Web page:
A Canadian-German Research Project

MARIN Research Group

The Dalhousie team is part of the MARIN LAB. Created in 1997 by Dr. Ronald Pelot, the MARIN lab is situated in the Industrial Engineering Department and performs analysis related to maritime traffic and risks.

Dalhousie's portion of the PASSAGES project is funded partly by the Natural Sciences and Engineering Research Council -Collaborative Research & Development(NSERC-CRD) and with industry partners, exactEarth Ltd. and Airbus Defence and Space, support.


The aim of the PASSAGES research project is to determine new ways to monitor shipping traffic in the Canadian Arctic using multiple sensors and advanced analytics.

As the ice melts more every year, there is the possibility of more traffic up North associated with various activities such as cruise ship tourism, seabed mining, and offshore oil and gas development. It is important to monitor the traffic using multiple sensors, whether land-based, aerial, underwater or satellite based, so that the appropriate agencies can plan ahead in case of maritime accidents, spills, transiting illegitimate vessels or other anomalous behaviour.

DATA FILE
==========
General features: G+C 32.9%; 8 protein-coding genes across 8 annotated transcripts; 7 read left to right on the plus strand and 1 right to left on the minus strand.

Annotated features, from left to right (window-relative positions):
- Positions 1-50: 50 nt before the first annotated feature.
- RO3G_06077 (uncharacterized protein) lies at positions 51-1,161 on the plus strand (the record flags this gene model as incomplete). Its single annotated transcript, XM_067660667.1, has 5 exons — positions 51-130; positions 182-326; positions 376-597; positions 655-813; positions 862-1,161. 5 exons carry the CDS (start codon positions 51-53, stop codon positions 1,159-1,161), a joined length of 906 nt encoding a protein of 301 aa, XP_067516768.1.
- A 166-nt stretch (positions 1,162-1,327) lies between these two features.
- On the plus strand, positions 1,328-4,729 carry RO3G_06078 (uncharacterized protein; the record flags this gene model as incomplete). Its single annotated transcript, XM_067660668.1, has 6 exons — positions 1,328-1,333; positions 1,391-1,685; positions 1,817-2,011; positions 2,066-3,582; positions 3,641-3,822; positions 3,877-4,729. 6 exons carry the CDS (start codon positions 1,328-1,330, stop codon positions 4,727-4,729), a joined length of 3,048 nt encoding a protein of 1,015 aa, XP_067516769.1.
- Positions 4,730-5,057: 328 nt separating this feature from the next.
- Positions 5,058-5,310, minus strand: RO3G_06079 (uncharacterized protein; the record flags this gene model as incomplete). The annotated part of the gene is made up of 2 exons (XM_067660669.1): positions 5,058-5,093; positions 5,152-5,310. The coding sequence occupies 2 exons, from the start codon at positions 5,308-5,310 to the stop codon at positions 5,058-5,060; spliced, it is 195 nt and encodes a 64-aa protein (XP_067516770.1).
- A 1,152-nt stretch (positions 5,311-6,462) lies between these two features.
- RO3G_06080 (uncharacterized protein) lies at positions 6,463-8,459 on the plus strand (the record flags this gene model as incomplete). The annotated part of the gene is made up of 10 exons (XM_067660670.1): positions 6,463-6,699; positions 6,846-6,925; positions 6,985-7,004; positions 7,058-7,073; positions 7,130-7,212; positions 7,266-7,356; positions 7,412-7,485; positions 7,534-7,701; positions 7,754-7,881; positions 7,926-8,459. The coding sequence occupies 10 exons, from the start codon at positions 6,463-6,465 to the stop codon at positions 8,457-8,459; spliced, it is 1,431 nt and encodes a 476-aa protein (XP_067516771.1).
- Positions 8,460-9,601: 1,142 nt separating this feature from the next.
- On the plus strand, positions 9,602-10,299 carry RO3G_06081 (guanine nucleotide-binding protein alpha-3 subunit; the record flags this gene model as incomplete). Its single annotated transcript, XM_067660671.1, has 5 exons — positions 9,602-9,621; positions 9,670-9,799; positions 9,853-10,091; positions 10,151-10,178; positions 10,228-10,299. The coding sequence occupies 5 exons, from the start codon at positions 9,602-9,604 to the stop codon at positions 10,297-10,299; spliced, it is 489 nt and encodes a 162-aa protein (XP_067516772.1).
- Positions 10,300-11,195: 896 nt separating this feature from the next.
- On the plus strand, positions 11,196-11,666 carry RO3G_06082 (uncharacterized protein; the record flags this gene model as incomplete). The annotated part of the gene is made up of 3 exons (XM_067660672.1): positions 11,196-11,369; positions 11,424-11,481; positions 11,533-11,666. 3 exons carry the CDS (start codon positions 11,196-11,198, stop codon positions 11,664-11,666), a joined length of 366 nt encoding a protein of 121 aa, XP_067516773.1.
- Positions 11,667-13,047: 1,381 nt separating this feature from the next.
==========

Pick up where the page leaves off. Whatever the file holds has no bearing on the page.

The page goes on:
Through this project, our industry partners, exactEarth Ltd. and AIRBUS Defence and Space, are collaborating with researchers at Dalhousie University and at the Fraunhofer FKIE in Germany, to explore new sensor technologies, analysis methods and systems integration options. They also define the needs for improved traffic monitoring. This is resulting in multiple benefits:

  • Improved protection for the Canadian Arctic Ocean benefitting our northern residents and enhancing economic opportunities for northern development for the country as a whole
  • New theoretical developments in the fields of multi-sensor fusion and shipping pattern analysis
  • Business opportunities for new products and services in this domain for our partners
  • Our tasks

    More specifically, Dalhousie is responsible for the evaluation and interpretation of the situation picture and establishing methodologies for conducting traffic-based risk analyses in the Arctic. This includes the following research elements: